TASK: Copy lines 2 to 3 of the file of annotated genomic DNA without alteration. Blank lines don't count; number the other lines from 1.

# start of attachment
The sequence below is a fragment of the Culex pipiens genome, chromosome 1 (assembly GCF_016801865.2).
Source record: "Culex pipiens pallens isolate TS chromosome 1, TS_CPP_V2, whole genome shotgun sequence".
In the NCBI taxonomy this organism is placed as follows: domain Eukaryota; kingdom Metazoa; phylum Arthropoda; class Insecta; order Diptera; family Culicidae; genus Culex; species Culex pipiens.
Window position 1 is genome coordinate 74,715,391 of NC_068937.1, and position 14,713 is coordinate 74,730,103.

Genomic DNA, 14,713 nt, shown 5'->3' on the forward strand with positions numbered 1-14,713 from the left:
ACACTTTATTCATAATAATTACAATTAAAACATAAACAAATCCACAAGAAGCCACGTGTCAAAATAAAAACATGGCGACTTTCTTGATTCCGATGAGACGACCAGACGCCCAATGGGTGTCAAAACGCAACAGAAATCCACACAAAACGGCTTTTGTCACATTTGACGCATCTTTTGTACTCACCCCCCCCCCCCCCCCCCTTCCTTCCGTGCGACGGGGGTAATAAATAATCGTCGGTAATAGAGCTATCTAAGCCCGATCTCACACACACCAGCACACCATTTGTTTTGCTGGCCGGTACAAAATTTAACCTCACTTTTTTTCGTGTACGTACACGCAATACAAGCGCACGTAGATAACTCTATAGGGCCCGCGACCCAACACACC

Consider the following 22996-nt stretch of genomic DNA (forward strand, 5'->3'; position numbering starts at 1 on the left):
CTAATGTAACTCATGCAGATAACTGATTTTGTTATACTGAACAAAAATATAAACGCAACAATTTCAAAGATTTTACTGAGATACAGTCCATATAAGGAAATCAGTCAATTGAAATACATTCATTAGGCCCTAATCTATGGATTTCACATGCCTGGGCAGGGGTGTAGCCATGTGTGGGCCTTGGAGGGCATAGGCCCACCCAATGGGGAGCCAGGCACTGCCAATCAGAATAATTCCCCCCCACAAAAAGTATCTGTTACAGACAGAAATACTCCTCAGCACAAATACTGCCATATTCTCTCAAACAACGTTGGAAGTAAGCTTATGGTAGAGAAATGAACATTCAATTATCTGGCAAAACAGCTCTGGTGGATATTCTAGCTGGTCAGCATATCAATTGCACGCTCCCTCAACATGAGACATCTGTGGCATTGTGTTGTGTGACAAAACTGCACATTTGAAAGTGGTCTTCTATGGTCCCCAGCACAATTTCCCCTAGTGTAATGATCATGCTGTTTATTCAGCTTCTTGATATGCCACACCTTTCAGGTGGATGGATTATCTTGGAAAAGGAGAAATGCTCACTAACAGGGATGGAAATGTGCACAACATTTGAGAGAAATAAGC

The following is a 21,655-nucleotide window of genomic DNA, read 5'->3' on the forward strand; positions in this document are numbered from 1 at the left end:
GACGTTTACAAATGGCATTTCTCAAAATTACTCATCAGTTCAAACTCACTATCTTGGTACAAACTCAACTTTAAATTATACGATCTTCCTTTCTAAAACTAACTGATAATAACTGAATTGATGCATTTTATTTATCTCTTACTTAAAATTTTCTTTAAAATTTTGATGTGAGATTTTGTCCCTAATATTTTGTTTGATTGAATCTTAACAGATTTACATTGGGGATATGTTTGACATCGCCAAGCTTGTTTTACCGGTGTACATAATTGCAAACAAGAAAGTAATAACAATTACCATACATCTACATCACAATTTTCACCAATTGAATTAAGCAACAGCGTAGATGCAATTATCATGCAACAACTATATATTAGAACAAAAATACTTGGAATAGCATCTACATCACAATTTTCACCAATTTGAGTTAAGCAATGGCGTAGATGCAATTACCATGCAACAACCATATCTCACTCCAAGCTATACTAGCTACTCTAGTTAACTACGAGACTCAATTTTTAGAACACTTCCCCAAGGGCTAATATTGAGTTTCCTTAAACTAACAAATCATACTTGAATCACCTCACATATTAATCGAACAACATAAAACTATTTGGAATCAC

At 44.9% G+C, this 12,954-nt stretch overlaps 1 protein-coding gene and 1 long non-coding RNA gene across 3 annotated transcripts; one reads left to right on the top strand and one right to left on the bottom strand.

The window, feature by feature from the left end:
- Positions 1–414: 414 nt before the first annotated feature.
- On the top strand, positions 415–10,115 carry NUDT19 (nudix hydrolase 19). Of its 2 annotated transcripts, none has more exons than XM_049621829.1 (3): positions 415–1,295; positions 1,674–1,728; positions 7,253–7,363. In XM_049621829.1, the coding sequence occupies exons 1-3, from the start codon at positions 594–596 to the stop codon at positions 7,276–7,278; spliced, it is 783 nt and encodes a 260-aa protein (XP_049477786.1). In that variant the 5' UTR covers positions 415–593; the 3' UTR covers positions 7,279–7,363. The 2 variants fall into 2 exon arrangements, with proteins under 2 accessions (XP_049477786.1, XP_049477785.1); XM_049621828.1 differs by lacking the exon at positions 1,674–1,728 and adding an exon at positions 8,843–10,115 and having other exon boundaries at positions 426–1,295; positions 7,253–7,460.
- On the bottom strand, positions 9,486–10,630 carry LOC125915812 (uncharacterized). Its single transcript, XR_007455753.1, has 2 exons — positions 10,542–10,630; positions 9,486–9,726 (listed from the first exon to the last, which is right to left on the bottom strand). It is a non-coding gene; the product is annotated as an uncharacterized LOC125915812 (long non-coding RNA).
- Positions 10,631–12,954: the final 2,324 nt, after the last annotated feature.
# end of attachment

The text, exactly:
Source record: "Culex pipiens pallens isolate TS chromosome 1, TS_CPP_V2, whole genome shotgun sequence".
In the NCBI taxonomy this organism is placed as follows: domain Eukaryota; kingdom Metazoa; phylum Arthropoda; class Insecta; order Diptera; family Culicidae; genus Culex; species Culex pipiens.